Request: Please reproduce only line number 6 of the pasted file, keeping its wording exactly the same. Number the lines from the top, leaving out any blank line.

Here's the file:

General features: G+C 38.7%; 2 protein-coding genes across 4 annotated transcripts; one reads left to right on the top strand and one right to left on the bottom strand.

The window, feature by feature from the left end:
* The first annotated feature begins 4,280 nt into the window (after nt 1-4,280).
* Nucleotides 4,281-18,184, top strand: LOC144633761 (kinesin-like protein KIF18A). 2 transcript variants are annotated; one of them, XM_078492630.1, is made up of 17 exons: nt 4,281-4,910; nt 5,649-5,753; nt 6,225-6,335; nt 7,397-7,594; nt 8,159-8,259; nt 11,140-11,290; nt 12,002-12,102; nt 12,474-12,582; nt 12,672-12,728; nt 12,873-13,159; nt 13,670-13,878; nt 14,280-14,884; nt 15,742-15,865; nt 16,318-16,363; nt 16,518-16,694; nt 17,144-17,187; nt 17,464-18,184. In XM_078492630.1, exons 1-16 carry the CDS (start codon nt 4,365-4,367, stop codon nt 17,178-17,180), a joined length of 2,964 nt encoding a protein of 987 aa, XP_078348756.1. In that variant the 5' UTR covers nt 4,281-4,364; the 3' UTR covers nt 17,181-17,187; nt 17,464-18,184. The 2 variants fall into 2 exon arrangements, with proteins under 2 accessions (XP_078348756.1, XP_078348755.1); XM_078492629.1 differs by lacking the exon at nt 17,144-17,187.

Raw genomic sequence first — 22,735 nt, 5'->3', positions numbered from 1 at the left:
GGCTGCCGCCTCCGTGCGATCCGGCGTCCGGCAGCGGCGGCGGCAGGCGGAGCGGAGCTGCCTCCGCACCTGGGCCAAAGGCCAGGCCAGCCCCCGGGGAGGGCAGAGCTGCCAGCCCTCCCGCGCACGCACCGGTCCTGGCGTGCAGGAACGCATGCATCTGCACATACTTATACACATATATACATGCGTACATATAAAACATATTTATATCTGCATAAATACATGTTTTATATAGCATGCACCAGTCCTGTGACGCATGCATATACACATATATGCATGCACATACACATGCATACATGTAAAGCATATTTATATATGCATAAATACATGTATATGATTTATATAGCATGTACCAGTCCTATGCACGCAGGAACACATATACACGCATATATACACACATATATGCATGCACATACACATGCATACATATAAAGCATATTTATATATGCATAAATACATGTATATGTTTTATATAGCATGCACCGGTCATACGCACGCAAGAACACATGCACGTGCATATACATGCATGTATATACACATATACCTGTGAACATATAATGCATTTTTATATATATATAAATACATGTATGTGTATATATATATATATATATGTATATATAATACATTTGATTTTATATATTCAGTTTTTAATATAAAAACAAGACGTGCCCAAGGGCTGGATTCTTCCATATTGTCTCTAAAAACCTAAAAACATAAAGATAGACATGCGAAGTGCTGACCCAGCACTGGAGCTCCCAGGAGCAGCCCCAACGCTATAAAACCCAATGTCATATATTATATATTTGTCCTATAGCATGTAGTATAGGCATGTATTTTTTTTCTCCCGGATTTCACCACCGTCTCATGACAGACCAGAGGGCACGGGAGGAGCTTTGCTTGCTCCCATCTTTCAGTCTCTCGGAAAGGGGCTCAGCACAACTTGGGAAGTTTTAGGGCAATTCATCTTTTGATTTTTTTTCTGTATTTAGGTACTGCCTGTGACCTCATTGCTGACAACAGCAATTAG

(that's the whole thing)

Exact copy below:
GGCTGCCGCCTCCGTGCGATCCGGCGTCCGGCAGCGGCGGCGGCAGGCGGAGCGGAGCTGCCTCCGCACCTGGGCCAAAGGCCAGGCCAGCCCCCGGGGAGGGCAGAGCTGCCAGCCCTCCCGCGCACGCACCGGTCCTGGCGTGCAGGAACGCATGCATCTGCACATACTTATACACATATATACATGCGTACATATAAAACATATTTATATCTGCATAAATACATGTTTTATATAGCATGCACCAGTCCTGTGACGCATGCATATACACATATATGCATGCACATACACATGCATACATGTAAAGCATATTTATATATGCATAAATACATGTATATGATTTATATAGCATGTACCAGTCCTATGCACGCAGGAACACATATACACGCATATATACACACATATATGCATGCACATACACATGCATACATATAAAGCATATTTATATATGCATAAATACATGTATATGTTTTATATAGCATGCACCGGTCATACGCACGCAAGAACACATGCACGTGCATATACATGCATGTATATACACATATACCTGTGAACATATAATGCATTTTTATATATATATAAATACATGTATGTGTATATATATATATATATATGTATATATAATACATTTGATTTTATATATTCAGTTTTTAATATAAAAACAAGACGTGCCCAAGGGCTGGATTCTTCCATATTGTCTCTAAAAACCTAAAAACATAAAGATAGACATGCGAAGTGCTGACCCAGCACTGGAGCTCCCAGGAGCAGCCCCAACGCTATAAAACCCAATGTCATATATTATATATTTGTCCTATAGCATGTAGTATAGGCATGTATTTTTTTTCTCCCGGATTTCACCACCGTCTCATGACAGACCAGAGGGCACGGGAGGAGCTTTGCTTGCTCCCATCTTTCAGTCTCTCGGAAAGGGGCTCAGCACAACTTGGGAAGTTTTAGGGCAATTCATCTTTTGATTTTTTTTCTGTATTTAGGTACTGCCTGTGACCTCATTGCTGACAACAGCAATTAG